Fresh Look Services provides cooks, galley hands, and food to offshore rigs. Dozens of East Texans have been promised these assignments by Fresh Look, but most of them are not yet working.
Terry Grigsby, Fresh Look Services co-owner, said, "I tell the people that they have to go through a process - background checks, which has to be done through national security, then they do a drug test, then they do a physical. And then if we go past that, we go into training which could take anywhere from one day to four days, and at that point, until contracts are given, I cannot guarantee them a job until I get their contract in hand."
But several Fresh Look employees said this is not the information they were given before they agreed to several days of out-of-town training.
Michael Green said, "The information we were given at first is the contracts had already been obtained. People were not offered jobs and we have over 200 people that are still without employment, when they were told it would be two weeks or so that they would be going back to work."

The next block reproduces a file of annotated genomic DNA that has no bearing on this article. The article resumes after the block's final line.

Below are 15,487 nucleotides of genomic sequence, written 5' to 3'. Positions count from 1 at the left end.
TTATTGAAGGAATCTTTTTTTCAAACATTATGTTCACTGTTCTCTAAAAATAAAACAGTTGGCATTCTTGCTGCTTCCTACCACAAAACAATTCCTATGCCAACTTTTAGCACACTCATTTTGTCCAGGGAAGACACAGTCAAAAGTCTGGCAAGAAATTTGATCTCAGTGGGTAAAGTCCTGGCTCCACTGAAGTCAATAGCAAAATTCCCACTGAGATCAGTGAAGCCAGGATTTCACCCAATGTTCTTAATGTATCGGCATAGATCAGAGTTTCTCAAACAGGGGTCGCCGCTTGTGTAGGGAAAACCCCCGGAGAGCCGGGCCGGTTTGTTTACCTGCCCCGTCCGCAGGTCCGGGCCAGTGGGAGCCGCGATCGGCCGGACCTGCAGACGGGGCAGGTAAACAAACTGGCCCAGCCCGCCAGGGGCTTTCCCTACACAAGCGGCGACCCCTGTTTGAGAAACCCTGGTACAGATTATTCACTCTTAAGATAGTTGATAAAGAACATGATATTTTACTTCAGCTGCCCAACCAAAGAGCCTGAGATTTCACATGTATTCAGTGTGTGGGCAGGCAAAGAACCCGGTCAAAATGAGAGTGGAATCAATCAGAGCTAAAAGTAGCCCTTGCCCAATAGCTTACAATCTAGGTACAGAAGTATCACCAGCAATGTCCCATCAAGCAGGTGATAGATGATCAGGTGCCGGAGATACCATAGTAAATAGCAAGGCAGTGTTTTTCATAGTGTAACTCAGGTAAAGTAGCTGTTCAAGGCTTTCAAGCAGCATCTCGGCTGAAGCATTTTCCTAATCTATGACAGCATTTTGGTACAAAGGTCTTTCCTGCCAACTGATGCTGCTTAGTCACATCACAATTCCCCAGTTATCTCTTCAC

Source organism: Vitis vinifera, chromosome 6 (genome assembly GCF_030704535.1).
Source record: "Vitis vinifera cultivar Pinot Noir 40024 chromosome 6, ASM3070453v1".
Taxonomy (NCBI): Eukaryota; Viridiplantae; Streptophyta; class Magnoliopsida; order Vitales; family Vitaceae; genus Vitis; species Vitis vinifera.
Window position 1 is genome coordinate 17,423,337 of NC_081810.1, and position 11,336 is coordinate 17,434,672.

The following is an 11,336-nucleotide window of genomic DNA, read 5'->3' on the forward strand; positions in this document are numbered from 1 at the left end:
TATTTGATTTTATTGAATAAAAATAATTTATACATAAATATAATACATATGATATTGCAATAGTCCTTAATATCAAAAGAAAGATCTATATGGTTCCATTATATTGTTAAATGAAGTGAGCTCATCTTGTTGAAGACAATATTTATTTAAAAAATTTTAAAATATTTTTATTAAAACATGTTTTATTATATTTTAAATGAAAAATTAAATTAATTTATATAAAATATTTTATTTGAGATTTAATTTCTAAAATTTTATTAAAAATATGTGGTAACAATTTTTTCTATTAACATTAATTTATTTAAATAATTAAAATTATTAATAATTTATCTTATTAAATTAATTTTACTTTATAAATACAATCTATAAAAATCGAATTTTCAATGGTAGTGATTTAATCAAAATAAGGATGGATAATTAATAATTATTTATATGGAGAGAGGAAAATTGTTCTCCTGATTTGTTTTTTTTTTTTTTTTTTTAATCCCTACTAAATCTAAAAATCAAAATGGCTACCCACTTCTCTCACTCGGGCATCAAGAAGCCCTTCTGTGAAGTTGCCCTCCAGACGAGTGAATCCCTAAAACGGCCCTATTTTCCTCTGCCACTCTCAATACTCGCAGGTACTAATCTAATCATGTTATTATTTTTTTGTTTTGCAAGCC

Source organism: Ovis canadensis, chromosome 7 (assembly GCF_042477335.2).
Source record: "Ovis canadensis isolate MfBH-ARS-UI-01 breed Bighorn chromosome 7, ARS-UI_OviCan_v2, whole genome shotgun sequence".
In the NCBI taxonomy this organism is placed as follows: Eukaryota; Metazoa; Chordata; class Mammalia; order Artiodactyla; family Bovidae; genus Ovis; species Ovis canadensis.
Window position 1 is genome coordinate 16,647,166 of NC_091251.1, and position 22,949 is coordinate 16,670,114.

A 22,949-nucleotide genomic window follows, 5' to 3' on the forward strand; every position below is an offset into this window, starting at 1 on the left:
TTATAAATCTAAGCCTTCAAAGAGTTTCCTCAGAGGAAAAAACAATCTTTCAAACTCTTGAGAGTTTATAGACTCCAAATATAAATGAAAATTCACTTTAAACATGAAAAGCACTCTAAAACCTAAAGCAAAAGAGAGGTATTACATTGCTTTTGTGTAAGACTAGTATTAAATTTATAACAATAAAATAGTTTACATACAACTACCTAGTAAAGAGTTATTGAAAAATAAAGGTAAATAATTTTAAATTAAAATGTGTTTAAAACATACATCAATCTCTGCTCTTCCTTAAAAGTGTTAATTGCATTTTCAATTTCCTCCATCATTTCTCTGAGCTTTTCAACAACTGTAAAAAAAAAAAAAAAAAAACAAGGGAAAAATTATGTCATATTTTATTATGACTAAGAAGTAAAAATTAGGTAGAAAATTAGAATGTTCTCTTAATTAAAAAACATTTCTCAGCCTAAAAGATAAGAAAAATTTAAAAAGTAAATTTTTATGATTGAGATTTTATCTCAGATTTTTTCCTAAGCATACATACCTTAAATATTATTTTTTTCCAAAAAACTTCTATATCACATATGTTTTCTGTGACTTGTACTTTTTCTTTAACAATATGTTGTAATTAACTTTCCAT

Green said he was fired from Fresh Look because he was accused of not wanting to work. He said he now has a lawsuit against the company hoping for unemployment pay. A former driver for the company, Green said he is not a disgruntled employee, but wants his former co-workers to be able to get new jobs in the offshore industry without having to retrain.
"I was never misled," said cook, driver, and warehouse worker, Elaine Warren. "I was told everything up front. Mr. Grigsby interviewed me-same process everybody else went through; I even took a cook's test."
Terry Grigsby said he has every intention of putting his employees to work. The Lufkin company has local employees who are drivers and warehouse workers. And the company also has a room full of unused uniforms for new hires who are on call.